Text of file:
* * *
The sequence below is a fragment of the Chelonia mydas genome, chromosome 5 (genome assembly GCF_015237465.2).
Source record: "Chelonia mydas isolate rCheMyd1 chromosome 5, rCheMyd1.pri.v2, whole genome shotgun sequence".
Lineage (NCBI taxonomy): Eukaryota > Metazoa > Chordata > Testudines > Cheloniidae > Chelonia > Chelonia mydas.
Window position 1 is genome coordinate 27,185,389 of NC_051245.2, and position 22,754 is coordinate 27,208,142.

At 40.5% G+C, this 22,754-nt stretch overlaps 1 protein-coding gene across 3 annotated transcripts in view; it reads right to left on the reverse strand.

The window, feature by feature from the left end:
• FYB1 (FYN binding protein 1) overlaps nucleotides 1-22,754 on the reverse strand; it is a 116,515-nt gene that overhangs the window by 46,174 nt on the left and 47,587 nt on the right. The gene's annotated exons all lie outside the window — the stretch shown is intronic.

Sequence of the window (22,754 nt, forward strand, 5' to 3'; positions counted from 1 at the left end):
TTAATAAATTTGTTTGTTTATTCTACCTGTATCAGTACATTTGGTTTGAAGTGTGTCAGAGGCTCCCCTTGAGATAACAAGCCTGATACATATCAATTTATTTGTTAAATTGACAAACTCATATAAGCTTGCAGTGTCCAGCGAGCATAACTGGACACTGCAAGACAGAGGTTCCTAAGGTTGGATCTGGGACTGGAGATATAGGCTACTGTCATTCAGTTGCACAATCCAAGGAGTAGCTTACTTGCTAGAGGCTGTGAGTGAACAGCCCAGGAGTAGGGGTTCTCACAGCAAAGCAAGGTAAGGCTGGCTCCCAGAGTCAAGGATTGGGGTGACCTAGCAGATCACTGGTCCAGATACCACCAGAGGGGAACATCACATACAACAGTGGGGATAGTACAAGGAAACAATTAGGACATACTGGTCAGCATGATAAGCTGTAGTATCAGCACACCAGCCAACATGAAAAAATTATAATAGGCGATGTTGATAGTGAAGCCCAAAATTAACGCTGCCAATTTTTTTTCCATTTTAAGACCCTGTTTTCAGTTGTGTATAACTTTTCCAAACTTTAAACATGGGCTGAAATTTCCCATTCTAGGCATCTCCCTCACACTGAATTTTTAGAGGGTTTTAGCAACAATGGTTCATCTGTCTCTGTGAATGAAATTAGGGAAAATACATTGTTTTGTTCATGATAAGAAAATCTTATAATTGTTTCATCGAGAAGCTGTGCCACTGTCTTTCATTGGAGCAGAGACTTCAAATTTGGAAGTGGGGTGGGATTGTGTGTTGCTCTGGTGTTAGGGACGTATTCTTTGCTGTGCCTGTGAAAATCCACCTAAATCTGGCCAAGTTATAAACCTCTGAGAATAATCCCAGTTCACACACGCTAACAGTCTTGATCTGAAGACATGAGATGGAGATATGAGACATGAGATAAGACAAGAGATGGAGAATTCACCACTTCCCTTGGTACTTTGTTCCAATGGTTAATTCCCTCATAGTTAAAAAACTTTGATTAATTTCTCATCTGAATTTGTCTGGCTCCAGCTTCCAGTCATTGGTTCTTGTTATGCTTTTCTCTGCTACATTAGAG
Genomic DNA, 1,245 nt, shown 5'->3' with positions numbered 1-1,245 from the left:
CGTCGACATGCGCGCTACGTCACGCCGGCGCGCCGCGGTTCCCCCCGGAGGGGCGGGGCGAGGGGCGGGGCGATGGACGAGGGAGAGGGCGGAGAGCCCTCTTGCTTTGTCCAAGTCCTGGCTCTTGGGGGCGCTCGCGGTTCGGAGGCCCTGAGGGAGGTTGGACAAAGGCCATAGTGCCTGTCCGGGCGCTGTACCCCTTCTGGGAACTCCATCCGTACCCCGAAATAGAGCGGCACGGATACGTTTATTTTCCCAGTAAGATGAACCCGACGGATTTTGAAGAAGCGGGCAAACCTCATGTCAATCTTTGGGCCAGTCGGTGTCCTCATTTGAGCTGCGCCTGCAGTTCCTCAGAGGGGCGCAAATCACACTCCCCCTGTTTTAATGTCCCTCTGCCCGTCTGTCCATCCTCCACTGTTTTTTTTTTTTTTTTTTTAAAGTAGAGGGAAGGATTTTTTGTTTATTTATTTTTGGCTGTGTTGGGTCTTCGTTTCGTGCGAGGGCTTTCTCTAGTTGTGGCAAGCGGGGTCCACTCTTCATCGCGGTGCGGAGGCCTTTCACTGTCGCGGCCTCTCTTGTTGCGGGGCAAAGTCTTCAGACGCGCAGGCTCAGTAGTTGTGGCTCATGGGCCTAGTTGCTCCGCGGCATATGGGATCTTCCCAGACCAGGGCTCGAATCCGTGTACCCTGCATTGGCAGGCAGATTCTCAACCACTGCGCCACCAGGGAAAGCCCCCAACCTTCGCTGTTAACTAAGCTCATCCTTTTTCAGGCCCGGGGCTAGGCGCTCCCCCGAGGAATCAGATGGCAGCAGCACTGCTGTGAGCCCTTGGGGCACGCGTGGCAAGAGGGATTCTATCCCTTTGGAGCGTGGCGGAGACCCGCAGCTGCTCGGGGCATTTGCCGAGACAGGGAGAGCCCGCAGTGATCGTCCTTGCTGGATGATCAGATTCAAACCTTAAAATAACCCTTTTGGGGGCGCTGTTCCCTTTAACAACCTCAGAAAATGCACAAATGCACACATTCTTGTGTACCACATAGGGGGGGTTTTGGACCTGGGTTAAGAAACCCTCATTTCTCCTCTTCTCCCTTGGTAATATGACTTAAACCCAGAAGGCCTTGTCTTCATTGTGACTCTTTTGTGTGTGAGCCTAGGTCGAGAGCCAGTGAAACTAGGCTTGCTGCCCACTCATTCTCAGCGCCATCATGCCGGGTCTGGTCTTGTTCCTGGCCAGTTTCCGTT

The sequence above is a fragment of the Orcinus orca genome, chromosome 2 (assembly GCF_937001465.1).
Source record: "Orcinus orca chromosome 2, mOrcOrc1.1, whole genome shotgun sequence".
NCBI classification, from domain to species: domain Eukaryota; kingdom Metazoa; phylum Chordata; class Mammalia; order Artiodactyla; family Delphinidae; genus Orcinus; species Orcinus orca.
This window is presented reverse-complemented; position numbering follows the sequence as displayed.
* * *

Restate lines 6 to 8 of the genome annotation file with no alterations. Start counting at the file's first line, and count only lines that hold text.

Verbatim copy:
The window, feature by feature from the left end:
• FYB1 (FYN binding protein 1) overlaps nucleotides 1-22,754 on the reverse strand; it is a 116,515-nt gene that overhangs the window by 46,174 nt on the left and 47,587 nt on the right. The gene's annotated exons all lie outside the window — the stretch shown is intronic.

Sequence of the window (22,754 nt, forward strand, 5' to 3'; positions counted from 1 at the left end):